By Adalwolfa Grob. Kitchen Island. At Monday, January 07th 2019, 04:52:22 AM.
Repurposed buffets, a rather plentiful item at antique stores is the vintage buffet. The 1960s versions are usually rather dowdy looking in their original wood finish, but give it a coat of paint and voilà — a whole new look. If you are going to paint it, you don’t need to find a pristine piece, either, meaning the price will be lower. Because furniture is rarely finished on the back, consider how you can finish this to fit both the piece and your kitchen, and whether you’ll need a carpenter’s help.
Mixing materials in Montreal. “It’s where we work, where we cook and where friends gather when we have them over. It’s the heart of our home,” says Montreal homeowner Luce Beaulieu of this kitchen island. The Ikea piece has a mix of stainless steel cabinets, a wood top and a white glossy finish in the center of this open kitchen. Going multipurpose in Newfoundland and Labrador. In Jonathan and Tammy Greenland’s Canadian home, the island has a seating area that wraps around two sides, lots of storage and prep space, and even a range.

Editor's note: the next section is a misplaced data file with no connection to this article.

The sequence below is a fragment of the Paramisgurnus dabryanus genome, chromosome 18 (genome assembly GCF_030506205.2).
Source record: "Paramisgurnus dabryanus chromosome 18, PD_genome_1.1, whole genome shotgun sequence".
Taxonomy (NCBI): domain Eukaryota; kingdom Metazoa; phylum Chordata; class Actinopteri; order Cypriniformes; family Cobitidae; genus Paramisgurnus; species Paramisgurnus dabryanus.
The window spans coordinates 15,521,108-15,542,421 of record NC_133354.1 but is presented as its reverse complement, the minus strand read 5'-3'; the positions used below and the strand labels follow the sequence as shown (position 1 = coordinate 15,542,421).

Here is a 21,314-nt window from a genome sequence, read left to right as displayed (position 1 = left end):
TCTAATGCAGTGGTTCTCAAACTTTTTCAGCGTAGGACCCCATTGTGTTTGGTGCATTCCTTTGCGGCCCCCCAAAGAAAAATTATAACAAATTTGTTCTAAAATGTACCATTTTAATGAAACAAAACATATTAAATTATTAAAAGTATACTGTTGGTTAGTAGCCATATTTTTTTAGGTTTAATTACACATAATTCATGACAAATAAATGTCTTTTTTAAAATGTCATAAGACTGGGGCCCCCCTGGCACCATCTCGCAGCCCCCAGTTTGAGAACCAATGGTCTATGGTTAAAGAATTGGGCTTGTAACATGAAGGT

Another idea is going for a more laconic look: blackened metal and wooden tops including the countertop. Include a breakfast space or a dining one into the island to add more functionality to the item. Going for a fully wooden kitchen island is also an option but I strongly recommend to use crates and stuff like that or artificially add age and inscriptions to the island to make it industrial.
Kitchen‐islands offer more than additional workroom. As the kitchen changed from a devoted cooking room to a gathering location for family or friends, so did the kitchen‐island. Surely, hanging out in the kitchen isn't new, however, it was frequently a crowded issue.